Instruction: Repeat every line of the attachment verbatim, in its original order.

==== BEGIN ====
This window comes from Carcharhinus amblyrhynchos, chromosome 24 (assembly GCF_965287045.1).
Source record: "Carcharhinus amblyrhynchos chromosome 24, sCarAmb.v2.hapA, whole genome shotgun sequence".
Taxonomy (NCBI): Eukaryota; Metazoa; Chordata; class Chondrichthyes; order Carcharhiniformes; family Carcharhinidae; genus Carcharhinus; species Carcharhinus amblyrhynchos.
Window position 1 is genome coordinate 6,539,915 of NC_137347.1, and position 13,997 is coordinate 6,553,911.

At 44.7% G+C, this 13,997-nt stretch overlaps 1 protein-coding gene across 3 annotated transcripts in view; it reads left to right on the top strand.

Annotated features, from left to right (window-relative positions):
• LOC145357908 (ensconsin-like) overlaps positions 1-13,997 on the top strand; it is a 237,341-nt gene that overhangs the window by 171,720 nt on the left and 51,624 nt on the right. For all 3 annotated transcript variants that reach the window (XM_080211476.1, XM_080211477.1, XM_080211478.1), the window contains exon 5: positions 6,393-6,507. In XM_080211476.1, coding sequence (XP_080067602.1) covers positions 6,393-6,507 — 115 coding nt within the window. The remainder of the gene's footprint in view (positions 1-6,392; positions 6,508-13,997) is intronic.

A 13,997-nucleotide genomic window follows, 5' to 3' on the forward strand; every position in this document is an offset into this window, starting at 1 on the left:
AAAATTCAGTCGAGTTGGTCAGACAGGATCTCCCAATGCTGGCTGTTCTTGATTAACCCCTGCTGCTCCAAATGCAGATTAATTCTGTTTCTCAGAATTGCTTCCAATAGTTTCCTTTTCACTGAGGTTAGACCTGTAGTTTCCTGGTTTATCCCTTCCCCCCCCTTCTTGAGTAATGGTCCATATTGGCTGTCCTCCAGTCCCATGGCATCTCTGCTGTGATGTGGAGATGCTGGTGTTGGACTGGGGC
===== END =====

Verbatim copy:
This window comes from Carcharhinus amblyrhynchos, chromosome 24 (assembly GCF_965287045.1).
Source record: "Carcharhinus amblyrhynchos chromosome 24, sCarAmb.v2.hapA, whole genome shotgun sequence".
Taxonomy (NCBI): Eukaryota; Metazoa; Chordata; class Chondrichthyes; order Carcharhiniformes; family Carcharhinidae; genus Carcharhinus; species Carcharhinus amblyrhynchos.
Window position 1 is genome coordinate 6,539,915 of NC_137347.1, and position 13,997 is coordinate 6,553,911.

At 44.7% G+C, this 13,997-nt stretch overlaps 1 protein-coding gene across 3 annotated transcripts in view; it reads left to right on the top strand.

Annotated features, from left to right (window-relative positions):
• LOC145357908 (ensconsin-like) overlaps positions 1-13,997 on the top strand; it is a 237,341-nt gene that overhangs the window by 171,720 nt on the left and 51,624 nt on the right. For all 3 annotated transcript variants that reach the window (XM_080211476.1, XM_080211477.1, XM_080211478.1), the window contains exon 5: positions 6,393-6,507. In XM_080211476.1, coding sequence (XP_080067602.1) covers positions 6,393-6,507 — 115 coding nt within the window. The remainder of the gene's footprint in view (positions 1-6,392; positions 6,508-13,997) is intronic.

A 13,997-nucleotide genomic window follows, 5' to 3' on the forward strand; every position in this document is an offset into this window, starting at 1 on the left:
AAAATTCAGTCGAGTTGGTCAGACAGGATCTCCCAATGCTGGCTGTTCTTGATTAACCCCTGCTGCTCCAAATGCAGATTAATTCTGTTTCTCAGAATTGCTTCCAATAGTTTCCTTTTCACTGAGGTTAGACCTGTAGTTTCCTGGTTTATCCCTTCCCCCCCCTTCTTGAGTAATGGTCCATATTGGCTGTCCTCCAGTCCCATGGCATCTCTGCTGTGATGTGGAGATGCTGGTGTTGGACTGGGGC